Bacillus licheniformis99.9Opportunistic pathogenAerosolSoilGram-positive, Bacillaceae
Citrobacter freundii76Opportunistic pathogenOral–fecalWater, soilEnterobacteriaceae
ThirdPantoea 1 spp. 98.8Opportunistic pathogensParenteralWater, soilGram-negative, Enterobacteriaceae
Enterobacter cloacae (2) 99.0;98.7Opportunistic pathogensContact/aerosolWater, ubiquitous
Pseudomonas aeruginosa99.0Opportunistic pathogen (class 2)AerosolUbiquitousPseudomonadaceae
Pseudomonas luteola (2) 98.6;89.0Opportunistic pathogenAerosolUbiquitousPseudomonadaceae
Pseudomonas putida (2) 98.8;91.0Opportunistic pathogenAerosolNosocomialPseudomonadaceae
Cintrobacter freundii97.8Opportunistic pathogenOral-fecalWater, soilEnterobacteriaceae
Enterobacter aerogens99.0Opportunistic pathogenContact/aerosolWater, ubiquitous
Klebsiella pneumoniae97.9Opportunistic pathogen (class 2)AerosolWet environments, waterEnterobacteriaceae
Proteus vulgaris99.0Pathogen (class 2)Direct/indirect contactSoil, fertilizers, sewageEnterobacteriaceae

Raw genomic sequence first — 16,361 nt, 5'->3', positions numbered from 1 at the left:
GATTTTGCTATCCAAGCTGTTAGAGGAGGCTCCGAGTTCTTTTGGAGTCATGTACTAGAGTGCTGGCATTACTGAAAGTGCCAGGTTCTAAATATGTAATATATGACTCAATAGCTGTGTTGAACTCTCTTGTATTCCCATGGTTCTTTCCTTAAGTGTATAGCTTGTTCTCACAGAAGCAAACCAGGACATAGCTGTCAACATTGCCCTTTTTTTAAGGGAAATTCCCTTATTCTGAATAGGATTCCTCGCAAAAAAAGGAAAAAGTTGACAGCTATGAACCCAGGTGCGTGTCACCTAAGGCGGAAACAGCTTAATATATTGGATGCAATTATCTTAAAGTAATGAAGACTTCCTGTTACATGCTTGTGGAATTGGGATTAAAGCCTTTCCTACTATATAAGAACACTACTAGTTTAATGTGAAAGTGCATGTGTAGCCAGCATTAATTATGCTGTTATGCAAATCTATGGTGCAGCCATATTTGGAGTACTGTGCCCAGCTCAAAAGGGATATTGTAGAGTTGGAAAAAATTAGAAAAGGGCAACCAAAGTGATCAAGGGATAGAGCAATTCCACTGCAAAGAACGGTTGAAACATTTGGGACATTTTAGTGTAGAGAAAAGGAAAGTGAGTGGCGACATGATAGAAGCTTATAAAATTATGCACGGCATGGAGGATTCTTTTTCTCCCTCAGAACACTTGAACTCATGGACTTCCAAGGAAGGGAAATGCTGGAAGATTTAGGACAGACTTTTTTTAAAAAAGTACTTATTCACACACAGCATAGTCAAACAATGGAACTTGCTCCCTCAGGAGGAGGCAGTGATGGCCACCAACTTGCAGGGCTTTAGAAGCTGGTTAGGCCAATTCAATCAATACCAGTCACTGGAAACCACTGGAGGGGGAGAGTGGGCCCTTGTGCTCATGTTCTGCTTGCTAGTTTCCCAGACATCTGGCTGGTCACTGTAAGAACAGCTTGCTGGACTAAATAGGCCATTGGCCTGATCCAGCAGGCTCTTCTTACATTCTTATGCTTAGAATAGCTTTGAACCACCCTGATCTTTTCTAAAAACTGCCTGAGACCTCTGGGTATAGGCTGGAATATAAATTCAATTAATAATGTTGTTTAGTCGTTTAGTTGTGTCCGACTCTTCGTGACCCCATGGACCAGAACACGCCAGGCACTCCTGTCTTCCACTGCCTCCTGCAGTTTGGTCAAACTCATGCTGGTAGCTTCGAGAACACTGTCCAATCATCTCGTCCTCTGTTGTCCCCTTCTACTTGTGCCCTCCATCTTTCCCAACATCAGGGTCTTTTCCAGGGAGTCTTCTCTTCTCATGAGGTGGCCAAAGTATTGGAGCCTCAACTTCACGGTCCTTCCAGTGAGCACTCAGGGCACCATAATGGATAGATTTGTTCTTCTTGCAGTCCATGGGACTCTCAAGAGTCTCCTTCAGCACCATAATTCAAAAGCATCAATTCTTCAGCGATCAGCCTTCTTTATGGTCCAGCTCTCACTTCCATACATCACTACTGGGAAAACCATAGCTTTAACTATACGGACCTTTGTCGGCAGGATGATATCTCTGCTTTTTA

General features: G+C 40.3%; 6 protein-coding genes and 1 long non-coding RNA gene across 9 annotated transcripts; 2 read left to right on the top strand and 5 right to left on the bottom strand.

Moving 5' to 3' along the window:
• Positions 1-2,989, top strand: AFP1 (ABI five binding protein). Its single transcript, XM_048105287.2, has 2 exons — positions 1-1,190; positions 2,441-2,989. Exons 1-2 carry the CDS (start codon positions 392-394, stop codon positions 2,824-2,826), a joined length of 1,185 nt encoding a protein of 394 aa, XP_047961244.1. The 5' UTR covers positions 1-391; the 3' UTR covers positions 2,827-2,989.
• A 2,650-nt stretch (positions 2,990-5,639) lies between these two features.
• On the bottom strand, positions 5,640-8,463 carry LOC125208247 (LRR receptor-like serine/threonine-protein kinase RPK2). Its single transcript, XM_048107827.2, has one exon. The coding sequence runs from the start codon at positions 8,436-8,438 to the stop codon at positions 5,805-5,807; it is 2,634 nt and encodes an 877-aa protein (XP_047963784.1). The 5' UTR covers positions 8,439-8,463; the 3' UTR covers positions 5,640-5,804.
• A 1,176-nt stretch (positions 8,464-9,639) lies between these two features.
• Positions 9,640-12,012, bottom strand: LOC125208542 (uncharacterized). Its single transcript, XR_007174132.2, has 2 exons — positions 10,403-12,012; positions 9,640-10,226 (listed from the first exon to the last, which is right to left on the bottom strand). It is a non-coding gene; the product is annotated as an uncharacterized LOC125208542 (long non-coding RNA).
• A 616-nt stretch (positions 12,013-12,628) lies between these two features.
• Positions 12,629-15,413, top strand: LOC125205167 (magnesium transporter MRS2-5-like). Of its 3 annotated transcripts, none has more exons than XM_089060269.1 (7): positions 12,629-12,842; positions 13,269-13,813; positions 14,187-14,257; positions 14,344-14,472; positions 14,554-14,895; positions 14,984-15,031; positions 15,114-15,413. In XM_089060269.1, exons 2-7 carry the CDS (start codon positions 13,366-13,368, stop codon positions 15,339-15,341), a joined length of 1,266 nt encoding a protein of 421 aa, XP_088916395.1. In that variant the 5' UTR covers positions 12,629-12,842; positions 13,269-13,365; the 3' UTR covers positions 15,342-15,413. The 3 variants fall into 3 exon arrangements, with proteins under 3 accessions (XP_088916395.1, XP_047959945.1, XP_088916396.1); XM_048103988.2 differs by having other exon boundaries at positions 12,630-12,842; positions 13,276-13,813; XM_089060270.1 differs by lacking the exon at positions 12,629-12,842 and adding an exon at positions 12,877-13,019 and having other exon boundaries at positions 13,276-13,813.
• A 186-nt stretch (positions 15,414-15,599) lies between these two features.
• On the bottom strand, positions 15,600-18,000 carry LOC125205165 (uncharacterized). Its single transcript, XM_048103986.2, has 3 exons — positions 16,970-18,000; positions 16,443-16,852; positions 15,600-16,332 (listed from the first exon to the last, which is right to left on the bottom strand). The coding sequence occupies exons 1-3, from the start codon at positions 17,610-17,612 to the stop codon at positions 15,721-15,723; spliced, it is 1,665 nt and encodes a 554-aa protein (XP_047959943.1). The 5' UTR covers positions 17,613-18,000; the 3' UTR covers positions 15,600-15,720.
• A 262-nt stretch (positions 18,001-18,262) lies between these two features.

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Pascale, E.; Franchitti, E.; Caredda, C.; Fornasero, S.; Carletto, G.; Pietrangeli, B.; Valentino, F.; Pavan, P.; Gilli, G.; Anedda, E.; et al. Bioaerosol Emissions during Organic Waste Treatment for Biopolymer Production: A Case Study. Atmosphere 2021, 12, 1069.

AMA Style

Pascale E, Franchitti E, Caredda C, Fornasero S, Carletto G, Pietrangeli B, Valentino F, Pavan P, Gilli G, Anedda E, et al. Bioaerosol Emissions during Organic Waste Treatment for Biopolymer Production: A Case Study. Atmosphere. 2021; 12(8):1069.

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Pascale, Erica, Elena Franchitti, Chiara Caredda, Stefania Fornasero, Giulia Carletto, Biancamaria Pietrangeli, Francesco Valentino, Paolo Pavan, Giorgio Gilli, Elisa Anedda, and et al. 2021. "Bioaerosol Emissions during Organic Waste Treatment for Biopolymer Production: A Case Study" Atmosphere 12, no. 8: 1069.